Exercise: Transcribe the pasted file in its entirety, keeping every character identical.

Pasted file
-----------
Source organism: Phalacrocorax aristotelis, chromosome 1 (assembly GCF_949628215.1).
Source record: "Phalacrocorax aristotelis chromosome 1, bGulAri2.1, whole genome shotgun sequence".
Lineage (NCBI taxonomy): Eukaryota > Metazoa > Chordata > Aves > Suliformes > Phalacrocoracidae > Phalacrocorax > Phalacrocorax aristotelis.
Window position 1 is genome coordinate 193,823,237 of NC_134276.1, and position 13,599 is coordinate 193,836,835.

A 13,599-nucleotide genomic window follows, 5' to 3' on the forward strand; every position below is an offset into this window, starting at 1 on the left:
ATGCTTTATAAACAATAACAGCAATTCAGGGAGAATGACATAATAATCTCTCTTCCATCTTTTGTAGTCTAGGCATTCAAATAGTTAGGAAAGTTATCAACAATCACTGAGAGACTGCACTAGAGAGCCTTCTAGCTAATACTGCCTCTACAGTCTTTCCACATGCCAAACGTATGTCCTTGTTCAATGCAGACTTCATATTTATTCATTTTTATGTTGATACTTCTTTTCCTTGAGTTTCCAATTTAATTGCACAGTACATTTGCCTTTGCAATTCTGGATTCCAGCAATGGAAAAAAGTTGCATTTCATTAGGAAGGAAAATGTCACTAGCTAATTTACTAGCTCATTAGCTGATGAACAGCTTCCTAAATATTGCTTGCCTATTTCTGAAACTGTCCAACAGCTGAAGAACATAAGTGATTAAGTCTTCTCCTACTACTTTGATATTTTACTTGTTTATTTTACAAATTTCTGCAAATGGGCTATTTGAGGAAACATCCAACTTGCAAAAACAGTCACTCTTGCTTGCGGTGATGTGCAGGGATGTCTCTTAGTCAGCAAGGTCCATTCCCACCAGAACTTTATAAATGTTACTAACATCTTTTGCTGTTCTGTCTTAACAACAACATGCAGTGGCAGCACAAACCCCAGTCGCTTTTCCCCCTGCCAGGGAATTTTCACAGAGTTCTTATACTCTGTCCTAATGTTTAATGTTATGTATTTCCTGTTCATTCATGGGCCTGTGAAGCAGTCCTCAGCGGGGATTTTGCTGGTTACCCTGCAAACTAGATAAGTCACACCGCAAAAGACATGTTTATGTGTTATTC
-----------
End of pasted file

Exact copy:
Source organism: Phalacrocorax aristotelis, chromosome 1 (assembly GCF_949628215.1).
Source record: "Phalacrocorax aristotelis chromosome 1, bGulAri2.1, whole genome shotgun sequence".
Lineage (NCBI taxonomy): Eukaryota > Metazoa > Chordata > Aves > Suliformes > Phalacrocoracidae > Phalacrocorax > Phalacrocorax aristotelis.
Window position 1 is genome coordinate 193,823,237 of NC_134276.1, and position 13,599 is coordinate 193,836,835.

A 13,599-nucleotide genomic window follows, 5' to 3' on the forward strand; every position below is an offset into this window, starting at 1 on the left:
ATGCTTTATAAACAATAACAGCAATTCAGGGAGAATGACATAATAATCTCTCTTCCATCTTTTGTAGTCTAGGCATTCAAATAGTTAGGAAAGTTATCAACAATCACTGAGAGACTGCACTAGAGAGCCTTCTAGCTAATACTGCCTCTACAGTCTTTCCACATGCCAAACGTATGTCCTTGTTCAATGCAGACTTCATATTTATTCATTTTTATGTTGATACTTCTTTTCCTTGAGTTTCCAATTTAATTGCACAGTACATTTGCCTTTGCAATTCTGGATTCCAGCAATGGAAAAAAGTTGCATTTCATTAGGAAGGAAAATGTCACTAGCTAATTTACTAGCTCATTAGCTGATGAACAGCTTCCTAAATATTGCTTGCCTATTTCTGAAACTGTCCAACAGCTGAAGAACATAAGTGATTAAGTCTTCTCCTACTACTTTGATATTTTACTTGTTTATTTTACAAATTTCTGCAAATGGGCTATTTGAGGAAACATCCAACTTGCAAAAACAGTCACTCTTGCTTGCGGTGATGTGCAGGGATGTCTCTTAGTCAGCAAGGTCCATTCCCACCAGAACTTTATAAATGTTACTAACATCTTTTGCTGTTCTGTCTTAACAACAACATGCAGTGGCAGCACAAACCCCAGTCGCTTTTCCCCCTGCCAGGGAATTTTCACAGAGTTCTTATACTCTGTCCTAATGTTTAATGTTATGTATTTCCTGTTCATTCATGGGCCTGTGAAGCAGTCCTCAGCGGGGATTTTGCTGGTTACCCTGCAAACTAGATAAGTCACACCGCAAAAGACATGTTTATGTGTTATTC